Morgan Freeman would like to tell you the story of it all | ET REALITY

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Morgan Freeman’s rich, majestic voice has appeared in several documentaries over the years, about religion, Jewish refugees, and even penguins. The next has a scope and theme befitting a man popularly known as the voice of God: the entire history of life on Earth.

“Life on Our Planet,” an eight-part series that premiered Wednesday on Netflix, takes viewers through billions of years, beginning at the dawn of time. Beginning with individual cells in a primordial soup and moving through the age of dinosaurs and the development of human civilization, the series charts the rise and fall of countless species. As Freeman narrates, the show depicts the “great battles for survival and the dynasties that would take over the world.”

Produced by Silverback Films in association with Steven Spielberg’s Amblin Television, the show relies on visual effects to evoke realistic prehistoric creatures, including woolly mammoths, a four-winged dinosaur called Anchiornis and, of course, Tyrannosaurus rex. Visual effects account for 30 to 40 percent of each episode; the remainder consists of footage filmed in 45 countries, including Ecuador, Ivory Coast, Morocco and the United Kingdom.

Despite the show’s title, this planetary saga frequently focuses on death. In scene after scene, predators stalk their prey: a flying reptile swoops down on an unsuspecting sea turtle, a crocodile eyes a wildebeest, and a squid pounces on a shrimp, the hunts charged with suspense by Freeman’s booming voice.

“The shrimp never saw it coming,” he says, as the squid enjoys its meal.

Death also affects entire species, with the show’s narrative marked by five mass extinctions that together kill millions of creatures. Each event destroys one group of animals and paves the way for another, moving from invertebrates to dinosaurs and, finally, to mammals.

Freeman, an Academy Award winner, hopes viewers will stick around long enough to see the series finale, when the show charts the rise of humans, the only species capable of causing its own mass extinction.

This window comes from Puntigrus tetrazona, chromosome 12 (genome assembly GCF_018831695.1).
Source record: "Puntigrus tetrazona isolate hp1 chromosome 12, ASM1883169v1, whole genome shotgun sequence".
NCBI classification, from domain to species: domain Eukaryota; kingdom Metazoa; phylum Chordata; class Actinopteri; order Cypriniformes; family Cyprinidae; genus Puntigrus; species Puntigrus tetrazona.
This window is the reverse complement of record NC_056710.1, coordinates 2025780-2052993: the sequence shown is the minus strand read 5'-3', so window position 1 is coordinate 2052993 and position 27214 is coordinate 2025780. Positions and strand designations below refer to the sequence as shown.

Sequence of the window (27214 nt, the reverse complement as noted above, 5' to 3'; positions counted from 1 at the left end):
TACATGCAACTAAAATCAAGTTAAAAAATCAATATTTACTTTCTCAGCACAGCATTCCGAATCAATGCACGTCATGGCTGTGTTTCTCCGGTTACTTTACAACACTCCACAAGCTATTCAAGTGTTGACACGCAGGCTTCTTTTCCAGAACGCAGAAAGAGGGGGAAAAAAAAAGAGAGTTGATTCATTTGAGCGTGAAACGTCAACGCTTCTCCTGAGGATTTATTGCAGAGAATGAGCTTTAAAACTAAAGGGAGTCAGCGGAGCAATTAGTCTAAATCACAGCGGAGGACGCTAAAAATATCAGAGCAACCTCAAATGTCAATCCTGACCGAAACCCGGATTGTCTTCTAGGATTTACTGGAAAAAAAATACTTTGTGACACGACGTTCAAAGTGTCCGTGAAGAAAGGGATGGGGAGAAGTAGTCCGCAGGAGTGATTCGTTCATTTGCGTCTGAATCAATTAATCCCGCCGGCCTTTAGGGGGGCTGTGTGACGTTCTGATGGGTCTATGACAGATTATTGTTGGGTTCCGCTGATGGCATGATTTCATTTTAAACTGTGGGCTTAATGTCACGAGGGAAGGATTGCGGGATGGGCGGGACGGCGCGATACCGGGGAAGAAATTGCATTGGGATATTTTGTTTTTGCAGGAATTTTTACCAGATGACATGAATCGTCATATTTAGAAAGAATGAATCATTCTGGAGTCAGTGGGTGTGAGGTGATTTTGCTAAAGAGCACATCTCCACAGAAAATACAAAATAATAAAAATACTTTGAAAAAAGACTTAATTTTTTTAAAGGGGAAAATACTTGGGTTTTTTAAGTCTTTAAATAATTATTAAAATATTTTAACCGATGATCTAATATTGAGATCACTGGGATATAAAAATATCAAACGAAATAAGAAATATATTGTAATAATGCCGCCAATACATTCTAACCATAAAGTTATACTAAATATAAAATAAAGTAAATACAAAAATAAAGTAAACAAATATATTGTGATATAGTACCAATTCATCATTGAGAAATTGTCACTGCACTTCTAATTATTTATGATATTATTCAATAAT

“It was said that God created the heavens and the earth and put man in control,” Freeman said in an interview this month. “If God really did that, it would be a big mistake, because in just a few million years we have almost created another extinction-level event.”

In a telephone interview from his home in Mississippi, Freeman spoke about the roots of his distinctive vocal style, his admiration for David Attenborough, and his fears about the future of our planet. Here are edited excerpts from the conversation.

How did you decide to join this project?

Well, I’m interested in the planet itself and its history. I call myself a “planetist” because what worries me most is what is happening on Earth.

When did you first start worrying?

Oh, I don’t know when I first did it. It kind of surprises you, you know, to see how things are going. We all know about changing climates. That’s a human thing. No animal is causing it. We are causing it. And it is happening; we can see it now.

I’m curious about your routine when you’re narrating. What is your process?

There was a script. There was a studio microphone. Some of them require a lot of takes. Because if you read a paragraph and you slur a word or two, you have to go back and fix it. Particularly in this show, there are a lot of these creatures that have names that are a little maddening, I guess. I recorded in Mobile, Alabama. I also live on the Alabama coast, so if I get a job while I’m there, I’ll go to a studio I frequent in Mobile.

How many hours would you spend each day in the studio?

If I remember correctly, I was there for more than two days. Maybe two or three hours a day.

If you think back to previous documentaries you’ve narrated, which ones stand out to you?

I did “March of the Penguins” and it was incredible. I really learned quite a bit about how penguins live and interact.

One of the things that interested me about this series is that it goes back to the beginning of time and recreates these creatures through visual effects.

Oh dear, yes. When you’re narrating, it’s actually a learning process in itself. So these types of documentaries seem very interesting to me. Part of the joy of doing it is learning all that. You just absorb it and it falls into you somewhere.

What do you think is different between storytelling and acting?

When you are narrating, the important thing is to try to be clear and not speak in a monotone. I guess it’s a trick or a treat or something. I seem to be pretty good at it. I’m a big fan of David Attenborough. He has that ability to transmit information.

You are known for a very distinctive voice. How did you develop that?

When I was in school at Los Angeles Community College, I took theater arts classes, which included voice development. And I had a very good instructor there. That was the beginning.

How is your day?

I get up. Two or three times a week I go to the gym, exercise, stretch and play golf every day, weather permitting. Life has a routine: coffee, puzzles and stuff with my wife, and playing golf in the afternoons.

What do you hope people take away from this show?

How tenacious life is. If we can get enough information in time, things will probably change, but not for many of us. The planet itself is what is alive. And we don’t need to be here.

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